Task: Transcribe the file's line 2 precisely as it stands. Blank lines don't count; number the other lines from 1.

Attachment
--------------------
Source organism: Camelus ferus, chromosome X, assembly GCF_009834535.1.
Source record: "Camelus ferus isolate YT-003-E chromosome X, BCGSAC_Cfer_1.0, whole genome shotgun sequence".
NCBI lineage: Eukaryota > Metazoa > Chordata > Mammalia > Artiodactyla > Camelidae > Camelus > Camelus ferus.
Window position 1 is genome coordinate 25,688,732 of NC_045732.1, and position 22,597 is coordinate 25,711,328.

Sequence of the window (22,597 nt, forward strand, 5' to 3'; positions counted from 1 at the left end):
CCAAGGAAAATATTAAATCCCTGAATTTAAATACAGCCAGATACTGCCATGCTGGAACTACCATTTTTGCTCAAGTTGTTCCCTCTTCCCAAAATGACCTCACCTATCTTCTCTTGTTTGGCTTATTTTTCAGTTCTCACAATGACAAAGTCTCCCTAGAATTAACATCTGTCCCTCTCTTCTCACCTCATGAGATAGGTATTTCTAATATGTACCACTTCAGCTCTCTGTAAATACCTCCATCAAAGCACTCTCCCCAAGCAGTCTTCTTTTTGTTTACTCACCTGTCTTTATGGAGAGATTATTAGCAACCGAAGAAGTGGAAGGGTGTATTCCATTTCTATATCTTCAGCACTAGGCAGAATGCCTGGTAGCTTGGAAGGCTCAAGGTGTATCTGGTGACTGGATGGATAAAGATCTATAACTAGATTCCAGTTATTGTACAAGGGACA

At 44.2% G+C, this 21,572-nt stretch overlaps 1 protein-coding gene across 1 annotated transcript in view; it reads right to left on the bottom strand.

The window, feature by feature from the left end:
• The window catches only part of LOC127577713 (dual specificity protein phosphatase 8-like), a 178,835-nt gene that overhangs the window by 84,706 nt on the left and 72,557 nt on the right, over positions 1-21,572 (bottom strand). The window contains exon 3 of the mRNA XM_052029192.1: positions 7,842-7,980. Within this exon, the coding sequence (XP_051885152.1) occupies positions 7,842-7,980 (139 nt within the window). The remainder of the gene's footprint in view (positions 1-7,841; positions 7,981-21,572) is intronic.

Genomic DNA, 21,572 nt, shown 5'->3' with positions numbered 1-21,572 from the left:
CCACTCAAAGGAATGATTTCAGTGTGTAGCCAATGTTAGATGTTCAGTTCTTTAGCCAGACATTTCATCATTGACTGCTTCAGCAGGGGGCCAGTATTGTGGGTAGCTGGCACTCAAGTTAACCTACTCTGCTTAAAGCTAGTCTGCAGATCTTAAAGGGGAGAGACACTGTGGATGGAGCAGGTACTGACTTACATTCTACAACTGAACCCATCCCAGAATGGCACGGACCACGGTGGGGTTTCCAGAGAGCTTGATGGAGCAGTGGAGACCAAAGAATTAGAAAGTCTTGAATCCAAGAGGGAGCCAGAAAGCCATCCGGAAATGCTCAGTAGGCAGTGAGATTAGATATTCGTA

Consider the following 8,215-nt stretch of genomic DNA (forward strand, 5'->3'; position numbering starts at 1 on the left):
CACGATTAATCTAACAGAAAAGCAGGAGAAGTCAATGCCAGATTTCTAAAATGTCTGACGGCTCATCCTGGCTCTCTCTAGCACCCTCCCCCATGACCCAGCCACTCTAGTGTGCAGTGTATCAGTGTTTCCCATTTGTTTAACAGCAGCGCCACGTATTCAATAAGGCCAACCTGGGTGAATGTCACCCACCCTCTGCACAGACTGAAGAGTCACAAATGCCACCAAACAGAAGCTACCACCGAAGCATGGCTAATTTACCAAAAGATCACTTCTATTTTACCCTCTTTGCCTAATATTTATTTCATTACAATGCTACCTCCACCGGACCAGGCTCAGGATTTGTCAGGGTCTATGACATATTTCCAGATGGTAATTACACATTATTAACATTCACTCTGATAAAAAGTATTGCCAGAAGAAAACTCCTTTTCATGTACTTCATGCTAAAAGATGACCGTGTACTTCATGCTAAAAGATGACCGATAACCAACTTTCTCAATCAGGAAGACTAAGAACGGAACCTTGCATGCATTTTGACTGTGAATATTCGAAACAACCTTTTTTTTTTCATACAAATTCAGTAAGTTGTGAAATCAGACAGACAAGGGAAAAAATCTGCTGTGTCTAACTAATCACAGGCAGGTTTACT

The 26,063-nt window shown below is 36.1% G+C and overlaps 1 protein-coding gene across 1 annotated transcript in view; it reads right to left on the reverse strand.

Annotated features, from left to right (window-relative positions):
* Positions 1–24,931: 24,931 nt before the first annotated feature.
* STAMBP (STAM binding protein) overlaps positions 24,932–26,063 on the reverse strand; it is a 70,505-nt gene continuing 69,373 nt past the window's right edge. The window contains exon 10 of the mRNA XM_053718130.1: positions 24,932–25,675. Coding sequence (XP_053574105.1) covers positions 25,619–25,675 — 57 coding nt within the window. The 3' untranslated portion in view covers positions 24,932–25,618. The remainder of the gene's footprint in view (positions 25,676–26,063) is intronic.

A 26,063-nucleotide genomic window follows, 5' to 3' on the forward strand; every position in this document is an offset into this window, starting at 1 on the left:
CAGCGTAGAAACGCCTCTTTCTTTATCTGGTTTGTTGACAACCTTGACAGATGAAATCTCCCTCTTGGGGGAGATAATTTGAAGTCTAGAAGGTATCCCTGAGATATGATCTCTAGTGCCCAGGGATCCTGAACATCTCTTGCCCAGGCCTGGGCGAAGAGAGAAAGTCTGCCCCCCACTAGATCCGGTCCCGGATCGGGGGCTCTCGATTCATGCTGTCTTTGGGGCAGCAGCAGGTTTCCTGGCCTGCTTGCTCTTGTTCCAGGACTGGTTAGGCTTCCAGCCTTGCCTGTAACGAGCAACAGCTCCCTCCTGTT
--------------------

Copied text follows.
Source record: "Camelus ferus isolate YT-003-E chromosome X, BCGSAC_Cfer_1.0, whole genome shotgun sequence".